You can tell everything about a person by their feet. And for dancers, you can tell our histories.
That scar on my heel? It’s from my first time playing Marie in The Nutcracker. I had thrown one of my slippers at the Mouse King and spent the rest of Act I in only one ballet shoe. I bet you didn’t know you could get sliced by stepping on a sequin, but you can.
That red V between my toes and my instep? That’s where I was permanently marked by a pair of pointe shoes that were fitted too tightly at the toe and too wide at the heel. A professional fitter changed my life, and probably prolonged my career, by introducing me to two words: wing blocks. If you have wide feet, with tapered toes remember those words.
Blisters over healed blisters.
Swollen bunions over swollen bunions.
A dancer’s feet – my feet – are ever changing.
See that second toe that isn’t quite straight? That’s where I rolled over in a dead shoe and broke the toe. See the lumpy bit on my right big toe? That’s a bunion that never quite heals.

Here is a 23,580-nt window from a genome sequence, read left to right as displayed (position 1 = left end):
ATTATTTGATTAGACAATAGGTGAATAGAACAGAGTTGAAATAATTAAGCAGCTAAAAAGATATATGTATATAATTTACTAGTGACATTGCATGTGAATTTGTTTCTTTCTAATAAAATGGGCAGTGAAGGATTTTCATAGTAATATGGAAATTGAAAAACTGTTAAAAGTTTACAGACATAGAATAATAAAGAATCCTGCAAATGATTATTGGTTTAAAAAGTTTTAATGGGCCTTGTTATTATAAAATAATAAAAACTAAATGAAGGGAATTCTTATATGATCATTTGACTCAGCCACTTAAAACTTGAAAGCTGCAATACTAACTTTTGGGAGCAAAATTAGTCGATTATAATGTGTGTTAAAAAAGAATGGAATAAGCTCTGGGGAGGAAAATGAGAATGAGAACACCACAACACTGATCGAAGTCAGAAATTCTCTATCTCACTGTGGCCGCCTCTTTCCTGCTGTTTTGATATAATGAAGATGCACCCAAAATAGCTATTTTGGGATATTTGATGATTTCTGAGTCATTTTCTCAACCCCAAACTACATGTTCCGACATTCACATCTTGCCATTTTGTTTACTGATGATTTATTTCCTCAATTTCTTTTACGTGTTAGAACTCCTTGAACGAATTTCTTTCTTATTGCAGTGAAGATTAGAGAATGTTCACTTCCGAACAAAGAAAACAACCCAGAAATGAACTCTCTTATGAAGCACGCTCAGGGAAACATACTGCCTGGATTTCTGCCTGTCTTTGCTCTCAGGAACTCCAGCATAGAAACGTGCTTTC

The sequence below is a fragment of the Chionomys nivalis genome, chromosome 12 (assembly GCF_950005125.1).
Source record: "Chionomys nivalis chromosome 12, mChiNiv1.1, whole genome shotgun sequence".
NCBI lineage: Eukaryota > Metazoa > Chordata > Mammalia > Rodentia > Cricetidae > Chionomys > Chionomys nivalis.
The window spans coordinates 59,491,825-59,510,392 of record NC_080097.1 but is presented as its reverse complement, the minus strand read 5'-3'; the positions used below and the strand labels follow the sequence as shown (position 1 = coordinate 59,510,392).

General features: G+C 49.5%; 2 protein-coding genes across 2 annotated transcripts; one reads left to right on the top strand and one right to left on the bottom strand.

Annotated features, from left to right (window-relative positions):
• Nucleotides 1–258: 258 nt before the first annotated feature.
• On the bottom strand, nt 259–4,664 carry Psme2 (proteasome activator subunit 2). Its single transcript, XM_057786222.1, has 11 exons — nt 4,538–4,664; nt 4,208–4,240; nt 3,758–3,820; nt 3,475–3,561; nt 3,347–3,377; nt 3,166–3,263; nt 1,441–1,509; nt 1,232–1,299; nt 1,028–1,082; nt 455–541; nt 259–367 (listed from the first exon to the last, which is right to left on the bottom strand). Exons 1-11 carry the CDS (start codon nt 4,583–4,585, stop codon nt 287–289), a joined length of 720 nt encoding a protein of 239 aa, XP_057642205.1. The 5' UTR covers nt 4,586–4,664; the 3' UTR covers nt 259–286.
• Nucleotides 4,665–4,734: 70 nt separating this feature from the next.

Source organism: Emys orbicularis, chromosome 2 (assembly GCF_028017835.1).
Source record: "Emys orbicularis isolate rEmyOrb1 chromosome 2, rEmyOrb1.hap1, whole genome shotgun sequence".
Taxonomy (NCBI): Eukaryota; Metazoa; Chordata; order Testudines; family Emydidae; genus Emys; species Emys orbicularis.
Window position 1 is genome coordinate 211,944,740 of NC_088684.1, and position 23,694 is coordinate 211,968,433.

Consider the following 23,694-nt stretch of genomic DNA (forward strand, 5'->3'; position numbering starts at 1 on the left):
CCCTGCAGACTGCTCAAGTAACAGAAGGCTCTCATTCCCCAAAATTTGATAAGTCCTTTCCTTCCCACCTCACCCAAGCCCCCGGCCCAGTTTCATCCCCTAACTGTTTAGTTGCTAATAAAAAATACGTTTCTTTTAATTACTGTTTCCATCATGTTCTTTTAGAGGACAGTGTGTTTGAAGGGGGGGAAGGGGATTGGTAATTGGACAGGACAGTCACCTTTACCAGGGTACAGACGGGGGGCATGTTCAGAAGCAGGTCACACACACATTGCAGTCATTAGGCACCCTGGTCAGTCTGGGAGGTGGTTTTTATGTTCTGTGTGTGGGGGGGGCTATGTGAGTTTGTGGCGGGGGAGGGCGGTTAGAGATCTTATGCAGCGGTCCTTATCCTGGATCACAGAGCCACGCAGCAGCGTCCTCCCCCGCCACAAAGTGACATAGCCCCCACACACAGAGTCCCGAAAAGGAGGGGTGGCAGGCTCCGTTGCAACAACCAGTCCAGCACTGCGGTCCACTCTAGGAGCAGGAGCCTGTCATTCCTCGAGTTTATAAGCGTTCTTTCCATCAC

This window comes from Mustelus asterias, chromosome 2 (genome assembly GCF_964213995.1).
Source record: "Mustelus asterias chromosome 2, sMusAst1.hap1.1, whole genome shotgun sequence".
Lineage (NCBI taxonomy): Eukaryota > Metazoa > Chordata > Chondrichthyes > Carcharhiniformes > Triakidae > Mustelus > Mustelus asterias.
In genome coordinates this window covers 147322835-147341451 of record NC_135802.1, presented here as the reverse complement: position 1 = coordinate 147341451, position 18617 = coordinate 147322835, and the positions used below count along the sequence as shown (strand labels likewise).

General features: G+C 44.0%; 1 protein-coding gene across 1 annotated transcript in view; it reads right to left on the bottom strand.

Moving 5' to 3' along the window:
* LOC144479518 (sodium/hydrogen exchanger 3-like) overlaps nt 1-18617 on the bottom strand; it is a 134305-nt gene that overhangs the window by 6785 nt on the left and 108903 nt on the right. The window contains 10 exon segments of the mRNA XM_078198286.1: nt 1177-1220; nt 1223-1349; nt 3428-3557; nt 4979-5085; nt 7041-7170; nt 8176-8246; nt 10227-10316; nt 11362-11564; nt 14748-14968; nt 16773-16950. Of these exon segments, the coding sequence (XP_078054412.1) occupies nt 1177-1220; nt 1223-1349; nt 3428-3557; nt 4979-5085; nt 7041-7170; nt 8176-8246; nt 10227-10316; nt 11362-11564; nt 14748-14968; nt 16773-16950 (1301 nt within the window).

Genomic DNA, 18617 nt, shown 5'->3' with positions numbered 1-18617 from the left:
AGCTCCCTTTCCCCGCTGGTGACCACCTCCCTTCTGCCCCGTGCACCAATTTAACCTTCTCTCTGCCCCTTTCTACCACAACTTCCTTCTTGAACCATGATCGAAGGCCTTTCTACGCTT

And see how my toes are all slightly crooked now, and how my metatarsals are extremely prominent? That’s arthritis. It’s what dooms us all. I started feeling the telltale pain when I was twenty-six but managed three more years on stage.
Twenty-nine is ancient for a ballerina.
But when my ankle collapsed during a performance of Coppelia, I knew it was time to move on. I went to the doctors.
“So, it’s time for me to turn in my pointe shoes?” I asked, even though I knew the answer.
“I’m afraid so.”
I had the surgery, of course. I might not perform again, but I could still teach if I took the time to recover correctly.
The first day out of the cast, I had a pedicure.
I let them scrub away the last of my callouses. I let them soothe my bunions and shape my toenails. And I chose a bright red color to paint them with: Glove You So Much by OPI.
You can tell everything about a person from their feet. Mine? Mine used to be bloody and pussy from hours in pointe shoes. But now? Now I can wear flipflops without embarrassment.
I used to be a dancer. My feet still show the signs (you would die if you saw my arch). But my toes… my toes tell another story now.
Written for Brief #14 of Like the Prose 2021: Acceptance